(…)

Thus arises as the first and immediate need for a combination of three policy action lines.
The preparation of the country to exit the euro - as a form of liberation from constraints that would prevent the development of a patriotic and left-wing policy;

The renegotiation of the debt in accordance with the needs of the country, its sovereign development and according to the needs of the workers and people – an essential factor to ensure budgetary space and investment to put in motion the restoration of the national productive apparatus and the restoration of the living and purchasing conditions of the Portuguese. (...). A renegotiation which should result in a political and diplomatic action of the Portuguese State putting national interests and the interests of Portuguese above the interests of those who have already gained much with the usury and speculation on Portuguese public debt;

Finally, the need for reconsolidation of the national banking system and public control of the financial system, in particular by means of nationalization. A measure that would ensure effective regulation, supervision and oversight of banking, which would put serious difficulties to flight of assets and, in a broader perspective, could guarantee the fight against financial speculation, enabling to channel savings and financial resources for investment in domestic production .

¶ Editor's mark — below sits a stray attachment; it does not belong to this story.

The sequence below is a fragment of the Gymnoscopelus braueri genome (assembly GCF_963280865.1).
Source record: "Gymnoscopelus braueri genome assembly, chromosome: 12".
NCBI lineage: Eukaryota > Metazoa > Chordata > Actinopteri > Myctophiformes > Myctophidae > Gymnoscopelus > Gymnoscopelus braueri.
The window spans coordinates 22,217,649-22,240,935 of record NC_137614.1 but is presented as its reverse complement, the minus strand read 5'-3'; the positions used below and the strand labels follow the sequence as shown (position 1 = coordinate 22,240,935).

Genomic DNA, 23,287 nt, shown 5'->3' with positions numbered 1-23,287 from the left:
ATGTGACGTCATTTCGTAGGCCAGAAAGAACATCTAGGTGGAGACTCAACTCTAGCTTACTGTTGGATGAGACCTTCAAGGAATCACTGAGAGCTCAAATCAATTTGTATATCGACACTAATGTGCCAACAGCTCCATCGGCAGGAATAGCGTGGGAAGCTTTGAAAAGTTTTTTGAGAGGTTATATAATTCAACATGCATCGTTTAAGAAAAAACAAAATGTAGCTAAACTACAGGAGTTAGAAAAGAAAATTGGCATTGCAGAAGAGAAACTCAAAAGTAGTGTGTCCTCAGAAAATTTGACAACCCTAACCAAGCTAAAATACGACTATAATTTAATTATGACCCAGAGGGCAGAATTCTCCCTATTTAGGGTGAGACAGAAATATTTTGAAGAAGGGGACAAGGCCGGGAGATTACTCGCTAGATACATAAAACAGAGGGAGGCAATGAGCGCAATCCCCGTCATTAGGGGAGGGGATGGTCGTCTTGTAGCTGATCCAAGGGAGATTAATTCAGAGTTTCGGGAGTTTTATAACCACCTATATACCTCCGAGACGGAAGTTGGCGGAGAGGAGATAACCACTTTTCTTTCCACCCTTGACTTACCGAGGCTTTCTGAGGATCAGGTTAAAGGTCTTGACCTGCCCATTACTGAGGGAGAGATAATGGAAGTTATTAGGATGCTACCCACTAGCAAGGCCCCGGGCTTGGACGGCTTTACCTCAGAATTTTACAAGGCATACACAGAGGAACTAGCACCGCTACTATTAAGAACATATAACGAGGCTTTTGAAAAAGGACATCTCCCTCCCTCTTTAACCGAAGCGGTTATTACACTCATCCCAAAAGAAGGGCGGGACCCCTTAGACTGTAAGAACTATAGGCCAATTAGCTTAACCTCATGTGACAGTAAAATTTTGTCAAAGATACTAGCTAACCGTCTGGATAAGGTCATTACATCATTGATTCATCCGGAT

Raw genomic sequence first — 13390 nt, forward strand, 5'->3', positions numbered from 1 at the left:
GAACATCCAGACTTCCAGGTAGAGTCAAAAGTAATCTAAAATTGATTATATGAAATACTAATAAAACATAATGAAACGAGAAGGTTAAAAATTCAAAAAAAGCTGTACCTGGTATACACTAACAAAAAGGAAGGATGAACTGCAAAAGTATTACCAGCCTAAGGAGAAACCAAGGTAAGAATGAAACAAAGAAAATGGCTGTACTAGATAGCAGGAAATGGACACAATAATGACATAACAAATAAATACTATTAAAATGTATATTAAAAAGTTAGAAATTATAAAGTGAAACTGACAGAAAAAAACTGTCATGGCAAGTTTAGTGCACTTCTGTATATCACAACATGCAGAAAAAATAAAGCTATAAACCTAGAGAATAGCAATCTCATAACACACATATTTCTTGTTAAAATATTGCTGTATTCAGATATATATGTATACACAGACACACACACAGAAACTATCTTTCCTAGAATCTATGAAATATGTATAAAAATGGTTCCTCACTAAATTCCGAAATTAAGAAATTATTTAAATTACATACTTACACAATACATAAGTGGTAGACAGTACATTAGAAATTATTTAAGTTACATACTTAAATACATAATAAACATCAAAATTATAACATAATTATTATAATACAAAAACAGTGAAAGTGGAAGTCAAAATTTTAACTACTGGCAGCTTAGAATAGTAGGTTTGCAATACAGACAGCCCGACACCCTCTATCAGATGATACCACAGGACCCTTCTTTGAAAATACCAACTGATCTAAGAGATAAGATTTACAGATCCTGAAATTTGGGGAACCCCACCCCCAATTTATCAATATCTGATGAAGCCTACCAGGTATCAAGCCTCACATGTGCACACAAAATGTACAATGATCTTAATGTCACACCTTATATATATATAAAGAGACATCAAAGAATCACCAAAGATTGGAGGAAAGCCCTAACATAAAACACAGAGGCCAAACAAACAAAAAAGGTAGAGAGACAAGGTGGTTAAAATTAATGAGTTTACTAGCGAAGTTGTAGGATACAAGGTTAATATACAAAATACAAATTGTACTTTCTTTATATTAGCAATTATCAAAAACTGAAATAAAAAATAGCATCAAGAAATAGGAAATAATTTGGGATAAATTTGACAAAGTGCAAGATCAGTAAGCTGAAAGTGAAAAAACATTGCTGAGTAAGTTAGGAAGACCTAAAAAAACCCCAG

These are three measures that constitute a first response to the severe situation of the country. Objectives to be applied in their own time, but thought out and prepared together, articulated and integrated into the broader formulation of an alternative patriotic and left-wing policy, the first stage of the alternative policy that the PCP advocates for Portugal of an advanced democracy, integral part of the struggle for socialism in Portugal.

Some people ask us if we are sure that our political proposal would solve all problems. We are well aware of the difficulties, boycott attempts and complexities that we will face. But there is another thing we know is that the current course of the country and of Europe itself is unsustainable, if this course of difficulties is maintained, impoverishment, submission, humanitarian catastrophe would be an inevitability. And since we do not believe in inevitabilities, then the path is the struggle, integrating our action and struggle at the national level with the action and struggle of all those who in other countries are willing to follow the path of the necessary ruptures to build a Europe of Workers and Peoples.

(…)

These are times are of struggle and great clashes. Capitalism is pushing Humanity to a rather dangerous situation from many different points of view, but the people resist in a tough struggle. The class struggle, the old class struggle, is more alive than ever. And it requires courage, uprightness, coherence, determination and solidarity. (...) As we tried to demonstrate in this debate and we know well what we want for Portugal, we know which path should be set, we have concrete proposals that are not only possible to materialize but are urgently needed. We are prepared to assume the highest responsibilities in this decisive phase of life of the Portuguese, in particular, the Government of Portugal.